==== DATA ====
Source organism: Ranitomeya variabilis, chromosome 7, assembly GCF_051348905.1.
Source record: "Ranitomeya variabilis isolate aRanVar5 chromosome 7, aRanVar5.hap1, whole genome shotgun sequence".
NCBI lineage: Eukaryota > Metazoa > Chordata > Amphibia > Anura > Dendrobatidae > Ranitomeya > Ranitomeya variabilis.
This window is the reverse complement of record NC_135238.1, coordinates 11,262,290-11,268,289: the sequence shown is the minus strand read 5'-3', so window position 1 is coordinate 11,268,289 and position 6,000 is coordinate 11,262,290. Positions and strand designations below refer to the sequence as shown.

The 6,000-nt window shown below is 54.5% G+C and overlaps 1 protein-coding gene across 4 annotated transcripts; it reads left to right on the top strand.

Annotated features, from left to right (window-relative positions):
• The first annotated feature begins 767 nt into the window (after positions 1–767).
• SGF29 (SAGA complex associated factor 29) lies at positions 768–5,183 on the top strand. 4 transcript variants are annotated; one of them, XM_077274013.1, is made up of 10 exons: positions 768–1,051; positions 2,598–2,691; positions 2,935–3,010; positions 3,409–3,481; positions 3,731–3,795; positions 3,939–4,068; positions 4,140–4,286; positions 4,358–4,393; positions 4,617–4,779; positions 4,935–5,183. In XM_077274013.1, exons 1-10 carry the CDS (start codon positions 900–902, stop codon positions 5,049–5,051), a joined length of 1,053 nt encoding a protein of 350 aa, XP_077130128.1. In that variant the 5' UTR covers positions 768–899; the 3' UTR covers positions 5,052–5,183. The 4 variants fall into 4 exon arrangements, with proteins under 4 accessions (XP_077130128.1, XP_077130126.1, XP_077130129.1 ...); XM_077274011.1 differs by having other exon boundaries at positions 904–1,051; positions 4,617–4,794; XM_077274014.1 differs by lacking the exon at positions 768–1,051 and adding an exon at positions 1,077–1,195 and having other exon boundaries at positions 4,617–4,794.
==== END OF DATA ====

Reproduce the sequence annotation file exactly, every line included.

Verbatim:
Source organism: Ranitomeya variabilis, chromosome 7, assembly GCF_051348905.1.
Source record: "Ranitomeya variabilis isolate aRanVar5 chromosome 7, aRanVar5.hap1, whole genome shotgun sequence".
NCBI lineage: Eukaryota > Metazoa > Chordata > Amphibia > Anura > Dendrobatidae > Ranitomeya > Ranitomeya variabilis.
This window is the reverse complement of record NC_135238.1, coordinates 11,262,290-11,268,289: the sequence shown is the minus strand read 5'-3', so window position 1 is coordinate 11,268,289 and position 6,000 is coordinate 11,262,290. Positions and strand designations below refer to the sequence as shown.

The 6,000-nt window shown below is 54.5% G+C and overlaps 1 protein-coding gene across 4 annotated transcripts; it reads left to right on the top strand.

Annotated features, from left to right (window-relative positions):
• The first annotated feature begins 767 nt into the window (after positions 1–767).
• SGF29 (SAGA complex associated factor 29) lies at positions 768–5,183 on the top strand. 4 transcript variants are annotated; one of them, XM_077274013.1, is made up of 10 exons: positions 768–1,051; positions 2,598–2,691; positions 2,935–3,010; positions 3,409–3,481; positions 3,731–3,795; positions 3,939–4,068; positions 4,140–4,286; positions 4,358–4,393; positions 4,617–4,779; positions 4,935–5,183. In XM_077274013.1, exons 1-10 carry the CDS (start codon positions 900–902, stop codon positions 5,049–5,051), a joined length of 1,053 nt encoding a protein of 350 aa, XP_077130128.1. In that variant the 5' UTR covers positions 768–899; the 3' UTR covers positions 5,052–5,183. The 4 variants fall into 4 exon arrangements, with proteins under 4 accessions (XP_077130128.1, XP_077130126.1, XP_077130129.1 ...); XM_077274011.1 differs by having other exon boundaries at positions 904–1,051; positions 4,617–4,794; XM_077274014.1 differs by lacking the exon at positions 768–1,051 and adding an exon at positions 1,077–1,195 and having other exon boundaries at positions 4,617–4,794.